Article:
Has The Tomb Where Egyptian Queen Nefertiti Is Buried Been Found? Hidden Chambers Near King Tut’s 3,400 Year-Old Tomb Are Discovered By Archaeologists In The Valley Of The Kings — Potential To Be The Greatest Archaeological Discovery Of All Time
Ryan Morrision posted a February 20, 2020 article to the DailyMail.com, with the title above. He writes that “a series of hidden chambers” discovered “at the 3,400 year-old tomb of Tutankhamun, in Egypt’s Valley of the Kings, could be the final resting place of the ‘mysterious’ Queen Nefertiti. The famed female pharoah ruled Egypt from 1353-1336 BC; and, was either the mother, ort step-mother of King Tut.”
Mr. Morrison notes that “a team of archaeologists, led by former Minister of Antiquities, Mamdough Eldamaty, from Ain Shams University, used ground-penetrating radar (GPR) to uncover the hidden secrets of the ancient tomb. Radar surveys found corridors a few feet from Tutankhamun’s burial chamber, that seemed to lead to a larger, 32 foot-wide room with a 6 foot ceilings.”
“The unpublished paper, reported on by the journal Nature, resurrects a long-held theory that claims King Tut’s tomb,” contains secret chambers and a larger tomb where Queen Nefertiti is buried, the publication noted.
Renowned British Egyptologist Nicholas Reeves, who spent a large part of his career working in the Valley of the Kings, said the “tomb isn’t located where he would have expected. Reeves,” Mr. Morrison wrote, “assumed Nefertiti’s tomb would continue north of Tutankhamun’s tomb, rather than turn right as the [latest\ findings suggest — but, he still believes Queen Nefertiti is buried there. Mr. Reeves told Nature that “if Queen Nefertiti was buried as a pharoah, it could be the greatest archaeologial discovery of all time.” Mr. Reeves added that “this discovery, [proven], is so significant, and international conference should be convened to discuss the next steps — before any additional digging is done — due to potential risk of damage to priceless artworks and artifiacts in the room.”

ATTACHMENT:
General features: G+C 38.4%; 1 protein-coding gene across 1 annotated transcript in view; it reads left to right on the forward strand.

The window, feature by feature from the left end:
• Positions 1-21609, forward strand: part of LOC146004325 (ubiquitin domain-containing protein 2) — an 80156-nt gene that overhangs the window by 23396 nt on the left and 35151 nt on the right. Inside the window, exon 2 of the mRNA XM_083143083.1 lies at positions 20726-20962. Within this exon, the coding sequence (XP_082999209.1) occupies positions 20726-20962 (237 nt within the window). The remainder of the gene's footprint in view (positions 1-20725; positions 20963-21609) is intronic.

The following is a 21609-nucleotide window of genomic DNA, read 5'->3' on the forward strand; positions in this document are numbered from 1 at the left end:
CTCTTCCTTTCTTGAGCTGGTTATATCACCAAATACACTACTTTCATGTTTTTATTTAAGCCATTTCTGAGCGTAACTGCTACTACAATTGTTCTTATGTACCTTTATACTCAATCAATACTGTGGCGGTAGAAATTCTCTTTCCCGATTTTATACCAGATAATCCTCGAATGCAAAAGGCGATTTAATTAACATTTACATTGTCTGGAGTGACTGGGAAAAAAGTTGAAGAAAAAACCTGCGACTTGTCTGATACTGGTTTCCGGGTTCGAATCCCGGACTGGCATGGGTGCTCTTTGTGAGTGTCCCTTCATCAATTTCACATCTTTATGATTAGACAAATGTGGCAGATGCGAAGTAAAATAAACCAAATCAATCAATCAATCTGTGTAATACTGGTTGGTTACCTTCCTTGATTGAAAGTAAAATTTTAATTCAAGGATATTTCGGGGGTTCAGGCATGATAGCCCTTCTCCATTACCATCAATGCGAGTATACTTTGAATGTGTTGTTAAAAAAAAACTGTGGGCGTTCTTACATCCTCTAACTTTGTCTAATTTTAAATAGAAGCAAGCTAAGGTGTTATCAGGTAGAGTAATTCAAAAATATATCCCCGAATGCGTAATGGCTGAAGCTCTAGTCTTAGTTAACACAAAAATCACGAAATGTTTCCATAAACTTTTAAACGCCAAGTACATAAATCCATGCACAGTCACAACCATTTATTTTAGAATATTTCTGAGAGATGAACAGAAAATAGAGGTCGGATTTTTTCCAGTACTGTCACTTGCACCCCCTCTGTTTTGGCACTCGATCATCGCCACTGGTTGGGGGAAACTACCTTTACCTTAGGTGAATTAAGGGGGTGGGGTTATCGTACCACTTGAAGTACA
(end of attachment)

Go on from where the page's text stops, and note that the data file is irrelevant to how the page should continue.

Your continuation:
Adian Dodson, an Egyptologist at the University of Bristol in the U.K., said “he wasn’t convinced Nefertiti was inside the chamber, but does think there is a second tomb.” He added that “the tomb may contain the remains of princesses from the reign of Tutankhamun.”
Archaeolgists started their radar scans of the suspected secret chambers/tomb late in 2017/early 2018, so this has been a two-year effort.
Dr. Reeves also believes that “the design of the tomb, suggests it was built for a Queen, and not a King. Nefertiti was the Chief wife of Pharaoh Akhenaten, and the mother of his six children; and is believed by many historians to be King Tut’s mother.” As The Daily Mail noted, Queen Nefertiti “was famed for her exquisite beauty;” and, “the grave of Nefertiti, or ‘The Lady Of Two Lands,’ and, ‘The Beautiful One Has Come,’ has been lost for centuries since her sudden death in 1340 BC.
Helen of Troy, Cleopatra, the Queen of Sheba, and Nefertiti have intrigued researchers, scholars, and others like myself since they were first described by ancient texts and writings. If this is indeed, Queen Nefertiti’s tomb, this will be one of the most historic of ancient discoveries in history; and, could potentially be breathtaking in its riches and artifacts from some 3,400 years ago. I can’t wait to find out. This would also be some really good news for Egypt and a huge shot in the arm for it’s ailing tourism industry. Fingers crossed, that these archaeologists are on the verge of finding……..Nefertiti’s tomb. RCP, fortunascorner.com